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i didn't burn the boxes, just the frames. and only the frames that contained any amount of sick brood, pollen, or nectar/honey. still that was 26 tall hives and ten years worth of comb. the frames that were perfectly empty were cleaned and reused. thankfully so far no efb in 4 years.

i feel your pain ef. as crofter points out efb leaves residual pathogen in the hive no matter what you do.

i can share more about how i cleaned the woodenware and empty comb if we get that far.

i called my state apiarist in right away. if they are on the ball in colorado, they will notify other beekeepers within flying distance of your yard. sometimes it's possible to them to trace the source, sometimes not.
 

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Discussion Starter · #19 ·
i called my state apiarist in right away. if they are on the ball in colorado, they will notify other beekeepers within flying distance of your yard. sometimes it's possible to them to trace the source, sometimes not.
I dont think we have a state apiarist, so I am on my own in that regard. There is no official hive tracking in Colorado, so I have no idea how many people are within flying distance. I know of a few but I suspect there are a lot more that I do not know about.

The more I think about it, the more I am wondering if I know the source. There is someone that parks 20-40 hives in the middle of what that is mostly corn fields about 2.75 miles north of me seasonally. I suspect these hives are heading south towards me where there is more forge, and mine probably crossed path with them heading north. Since these hives appear to be on pallets and are only there some times I suspect they are being moved all over the country for almond pollination and other jobs.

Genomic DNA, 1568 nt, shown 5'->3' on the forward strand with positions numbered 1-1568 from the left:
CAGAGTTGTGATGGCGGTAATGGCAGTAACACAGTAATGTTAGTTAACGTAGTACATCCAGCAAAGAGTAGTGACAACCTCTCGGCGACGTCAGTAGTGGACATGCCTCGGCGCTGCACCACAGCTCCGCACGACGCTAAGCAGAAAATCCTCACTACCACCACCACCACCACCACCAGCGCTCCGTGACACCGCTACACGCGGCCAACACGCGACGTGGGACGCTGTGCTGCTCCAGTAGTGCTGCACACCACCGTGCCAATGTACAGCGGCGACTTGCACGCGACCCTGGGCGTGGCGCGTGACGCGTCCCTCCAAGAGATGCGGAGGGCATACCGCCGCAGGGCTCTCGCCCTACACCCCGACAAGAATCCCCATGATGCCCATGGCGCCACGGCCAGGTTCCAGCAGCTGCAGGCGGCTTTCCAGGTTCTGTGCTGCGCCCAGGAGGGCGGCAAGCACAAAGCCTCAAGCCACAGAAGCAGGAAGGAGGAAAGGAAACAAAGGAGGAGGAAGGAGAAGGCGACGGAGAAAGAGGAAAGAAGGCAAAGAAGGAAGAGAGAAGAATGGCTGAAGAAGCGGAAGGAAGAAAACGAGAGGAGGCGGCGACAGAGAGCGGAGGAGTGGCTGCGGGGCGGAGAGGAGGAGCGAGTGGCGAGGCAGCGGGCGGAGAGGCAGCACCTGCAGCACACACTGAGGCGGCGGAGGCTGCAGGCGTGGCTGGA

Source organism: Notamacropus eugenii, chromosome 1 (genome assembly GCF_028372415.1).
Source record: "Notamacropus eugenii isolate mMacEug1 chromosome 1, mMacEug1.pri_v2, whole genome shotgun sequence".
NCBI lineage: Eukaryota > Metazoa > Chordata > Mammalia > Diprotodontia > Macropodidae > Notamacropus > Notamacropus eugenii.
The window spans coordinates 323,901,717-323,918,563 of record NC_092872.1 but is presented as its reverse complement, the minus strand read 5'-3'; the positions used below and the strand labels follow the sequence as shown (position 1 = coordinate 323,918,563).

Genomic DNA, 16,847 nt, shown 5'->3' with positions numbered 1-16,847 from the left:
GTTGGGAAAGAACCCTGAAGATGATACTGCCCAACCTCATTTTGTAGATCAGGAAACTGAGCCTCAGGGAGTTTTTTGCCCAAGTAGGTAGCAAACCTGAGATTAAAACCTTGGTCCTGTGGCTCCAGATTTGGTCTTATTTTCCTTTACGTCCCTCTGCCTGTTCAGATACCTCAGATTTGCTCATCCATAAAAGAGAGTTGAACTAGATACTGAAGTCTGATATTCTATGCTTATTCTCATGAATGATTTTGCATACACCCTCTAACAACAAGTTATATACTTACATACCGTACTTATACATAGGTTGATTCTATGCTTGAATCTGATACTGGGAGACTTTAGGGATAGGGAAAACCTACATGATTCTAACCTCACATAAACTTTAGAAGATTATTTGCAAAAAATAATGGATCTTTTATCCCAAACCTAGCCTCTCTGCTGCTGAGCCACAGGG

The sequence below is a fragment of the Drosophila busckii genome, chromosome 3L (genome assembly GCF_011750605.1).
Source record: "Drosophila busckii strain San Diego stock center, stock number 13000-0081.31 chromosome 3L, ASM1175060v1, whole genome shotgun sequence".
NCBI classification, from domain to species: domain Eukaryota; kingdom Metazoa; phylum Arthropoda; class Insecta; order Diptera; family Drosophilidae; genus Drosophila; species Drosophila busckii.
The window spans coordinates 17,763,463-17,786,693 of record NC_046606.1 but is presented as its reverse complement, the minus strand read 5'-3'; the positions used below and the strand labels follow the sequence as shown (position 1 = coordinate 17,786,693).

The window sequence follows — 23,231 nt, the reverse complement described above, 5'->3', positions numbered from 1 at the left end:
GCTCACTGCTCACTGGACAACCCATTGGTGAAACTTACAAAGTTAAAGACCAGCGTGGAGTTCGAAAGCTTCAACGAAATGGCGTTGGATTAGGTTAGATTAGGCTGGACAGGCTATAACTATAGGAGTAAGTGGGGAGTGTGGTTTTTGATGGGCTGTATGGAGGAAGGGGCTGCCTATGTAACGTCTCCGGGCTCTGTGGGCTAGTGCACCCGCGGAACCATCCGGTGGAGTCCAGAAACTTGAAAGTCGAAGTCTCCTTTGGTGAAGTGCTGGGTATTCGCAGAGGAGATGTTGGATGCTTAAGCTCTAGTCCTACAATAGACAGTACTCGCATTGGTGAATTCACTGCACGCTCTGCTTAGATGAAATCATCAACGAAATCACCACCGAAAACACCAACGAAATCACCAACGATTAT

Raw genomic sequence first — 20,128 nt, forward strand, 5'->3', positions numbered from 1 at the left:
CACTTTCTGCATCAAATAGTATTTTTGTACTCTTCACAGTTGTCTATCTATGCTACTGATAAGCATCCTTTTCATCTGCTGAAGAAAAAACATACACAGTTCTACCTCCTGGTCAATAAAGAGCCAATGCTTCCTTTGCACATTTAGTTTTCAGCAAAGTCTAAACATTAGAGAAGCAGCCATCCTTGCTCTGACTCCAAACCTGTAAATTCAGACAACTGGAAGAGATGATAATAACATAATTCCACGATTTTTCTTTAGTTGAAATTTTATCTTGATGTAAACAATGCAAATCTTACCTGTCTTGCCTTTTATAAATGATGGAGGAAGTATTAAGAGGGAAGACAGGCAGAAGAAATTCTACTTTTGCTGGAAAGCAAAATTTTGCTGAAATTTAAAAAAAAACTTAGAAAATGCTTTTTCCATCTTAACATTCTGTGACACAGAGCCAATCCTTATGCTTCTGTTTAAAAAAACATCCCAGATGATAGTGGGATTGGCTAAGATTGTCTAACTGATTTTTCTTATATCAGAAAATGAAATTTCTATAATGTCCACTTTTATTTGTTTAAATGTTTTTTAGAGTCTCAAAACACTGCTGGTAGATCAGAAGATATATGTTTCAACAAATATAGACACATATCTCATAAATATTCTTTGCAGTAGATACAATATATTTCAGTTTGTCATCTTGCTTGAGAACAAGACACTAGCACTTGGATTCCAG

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it's possible. migratory hives have a greater opportunity for crossing paths with other hives than stationary hives do, but 2.75 miles is probably far enough away do discount drifting from your hives to theirs and vice versa. plus those guys generally know what the heck they are doing, especially if their livliehood is on the line.

more likely someone closer to you who imported an infected colony and allowed the dwindling of the colony to the point of your bees gaining access to it.

gotta get a test kit asap. try the local bee club someone might have one, and someone may know the whereabouts of other beekeepers near you.